Speaking for Ourselves

Migration stories: the other side of hope

Migration stories: the other side of hope

Yasmine Mattoussi

 Migrant Voice - Migration stories: the other side of hope

“We wanted a space where people with refugee background or immigrants could feel they could exercise their voice, but for an audience that is compassionate and interested.”


the other side of hope is an online literary magazine aimed at highlighting migrant and refugee narratives and creating literary spaces for people to tell stories related to migration, asylum, and settlement.

Based in the UK, it publishes work by writers from around the globe. Many members of the editing team are themselves migrants and refugees.

The twice-a-year magazine features a variety of genres and styles, from nonfiction to poetry, from essays to interviews, including powerful pieces by authors such as migrants rights activist Loraine Masiya Mponela, British-Syrian poet &andwriter Amir Darwish, and Turkey-based Mehdi Hamisi.

Migrant Voice sat down with the founder and the non-fiction editor of the other side of hope, Alexandros Plasatis and Maria Rovisco, to discuss the publication’s origins and goals, and the importance of literary platforms like theirs in the moment of such widespread backlash against migrant narratives.

Alexandros and Maria both use an inclusive approach to their editing, working directly with authors and helping people shape their stories into their literary vision. They both came to the other side of hope through other projects, where they realised that allowing migrants and refugees to work in spaces where they felt free to voice what they had experienced was necessary and helpful to change negative media narratives.

Alexandros is from Greece, where he says his everyday experiences with migrant communities led him to thinking about working in this field.

“When I was growing up, and until I was fifteen or so, I was living in a small town, so I didn't know any refugees. I knew some immigrants, the Egyptian fishermen that I used to sort of work with. I think one of the reasons I left was because I didn't like the way Greeks treated immigrants. I didn't like the way my friends at the time or even my family or the local people would treat the Egyptian immigrants that I knew.”

His childhood in Greece combined with creative writing workshops he led with refugees in the UK inspired  him to start the magazine.

Maria, whose own research focuses on the arts as a site of citizenship, points to the lack of migration-based literary magazines before the establishment of the other side of hope.

“One of the problems we have in the UK is that there are not spaces where people who are members of minorities can have a voice and can feel comfortable also to talk about who they are and tell their stories,” she says, referring to the magazine’s ability to impact debates on migrant issues.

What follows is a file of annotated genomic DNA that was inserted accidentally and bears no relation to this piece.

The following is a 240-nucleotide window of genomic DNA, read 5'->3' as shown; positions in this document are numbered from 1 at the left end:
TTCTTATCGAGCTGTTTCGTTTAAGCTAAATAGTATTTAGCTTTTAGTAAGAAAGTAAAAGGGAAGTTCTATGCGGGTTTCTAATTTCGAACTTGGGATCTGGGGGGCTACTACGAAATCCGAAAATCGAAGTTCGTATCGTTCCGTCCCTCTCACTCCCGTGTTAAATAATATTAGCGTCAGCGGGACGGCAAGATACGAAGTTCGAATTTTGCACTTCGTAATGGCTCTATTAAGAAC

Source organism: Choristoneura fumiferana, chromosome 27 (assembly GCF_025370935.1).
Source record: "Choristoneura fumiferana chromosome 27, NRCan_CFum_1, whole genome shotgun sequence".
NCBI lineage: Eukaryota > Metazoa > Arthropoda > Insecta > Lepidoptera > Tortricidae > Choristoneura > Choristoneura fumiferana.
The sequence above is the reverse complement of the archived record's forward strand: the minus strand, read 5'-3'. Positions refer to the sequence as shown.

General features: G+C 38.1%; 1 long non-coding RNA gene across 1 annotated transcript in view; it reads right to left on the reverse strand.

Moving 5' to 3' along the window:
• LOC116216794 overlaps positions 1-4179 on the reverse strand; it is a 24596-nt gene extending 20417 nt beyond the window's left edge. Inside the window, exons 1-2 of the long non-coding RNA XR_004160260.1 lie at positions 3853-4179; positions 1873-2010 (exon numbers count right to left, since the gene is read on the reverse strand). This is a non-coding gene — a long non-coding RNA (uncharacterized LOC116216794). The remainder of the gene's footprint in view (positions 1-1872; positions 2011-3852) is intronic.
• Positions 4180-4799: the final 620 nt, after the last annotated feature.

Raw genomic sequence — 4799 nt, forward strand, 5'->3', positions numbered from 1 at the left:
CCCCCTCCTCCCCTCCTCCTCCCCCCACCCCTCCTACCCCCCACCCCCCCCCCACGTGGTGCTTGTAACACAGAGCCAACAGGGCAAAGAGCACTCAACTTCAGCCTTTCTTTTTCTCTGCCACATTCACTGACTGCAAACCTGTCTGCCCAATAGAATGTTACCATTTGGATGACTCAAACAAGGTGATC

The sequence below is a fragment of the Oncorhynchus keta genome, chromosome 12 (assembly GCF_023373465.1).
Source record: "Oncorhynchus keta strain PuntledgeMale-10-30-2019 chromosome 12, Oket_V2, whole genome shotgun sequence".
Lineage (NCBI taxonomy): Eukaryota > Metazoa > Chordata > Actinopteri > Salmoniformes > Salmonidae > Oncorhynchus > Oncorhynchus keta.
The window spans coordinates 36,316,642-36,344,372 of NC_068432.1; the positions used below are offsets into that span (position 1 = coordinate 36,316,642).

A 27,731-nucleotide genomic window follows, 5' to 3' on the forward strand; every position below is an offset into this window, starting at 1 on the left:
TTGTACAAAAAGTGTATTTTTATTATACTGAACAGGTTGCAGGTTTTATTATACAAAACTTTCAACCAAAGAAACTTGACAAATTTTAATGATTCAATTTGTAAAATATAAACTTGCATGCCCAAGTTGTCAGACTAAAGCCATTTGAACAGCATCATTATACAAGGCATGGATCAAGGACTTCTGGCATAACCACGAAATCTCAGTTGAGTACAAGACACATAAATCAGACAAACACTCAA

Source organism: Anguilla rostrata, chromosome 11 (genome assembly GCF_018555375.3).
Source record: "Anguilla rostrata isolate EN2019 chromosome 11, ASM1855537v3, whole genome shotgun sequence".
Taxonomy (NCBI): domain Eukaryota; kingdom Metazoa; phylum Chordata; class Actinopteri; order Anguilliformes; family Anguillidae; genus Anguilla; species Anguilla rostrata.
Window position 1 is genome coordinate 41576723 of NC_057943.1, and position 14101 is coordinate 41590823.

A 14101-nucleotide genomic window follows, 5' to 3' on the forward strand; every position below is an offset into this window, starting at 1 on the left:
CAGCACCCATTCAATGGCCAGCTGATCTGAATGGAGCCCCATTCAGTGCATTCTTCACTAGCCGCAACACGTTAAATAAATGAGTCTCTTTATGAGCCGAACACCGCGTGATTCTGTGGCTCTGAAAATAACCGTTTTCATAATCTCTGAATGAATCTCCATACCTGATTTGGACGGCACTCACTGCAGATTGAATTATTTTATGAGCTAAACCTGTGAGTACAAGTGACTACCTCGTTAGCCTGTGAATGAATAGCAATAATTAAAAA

She points out that migrants and refugees are constantly asked to tell their stories by the Home Office or by police, but never in a creative way. The magazine is a means of establishing an audience of “normal citizens who actually care”.

Contributors are highly diverse, in terms both of nationality and writing experience, Maria says. The aim is to exhibit the most diverse set of voices possible, she explains, and the editors want people to tell their own story even if they lack  experience of writing or writing in English.

Alexandros emphasises the “non-stop work” that the team puts in to each issue, and the reward of hearing that some refugee centres around the UK hand out the magazine for reading groups.

As migrants, the editorial team’s own experiences influence how they are able to edit and promote the work they are sent.

They note how often humour is used in submitted stories and essays. “You know, you can say something that is tragic or traumatic with humour. And that's not something I often saw before and I thought it was important and powerful,” says Maria.

Even the name of the magazine is taken from a Finnish comedy film about a refugee. Says Alexandros: “[humour] is also what makes us human in a way... no matter how bad things get.”

The Winter 2022 issue of the other side of hope will go online in December.

Get in touch

Migrant Voice
VAI, 200a Pentonville Road,
N1 9JP

Phone: +44 (0) 207 832 5824
Email: info@migrantvoice.org

Registered Charity
Number: 1142963 (England and Wales); SC050970 (Scotland)

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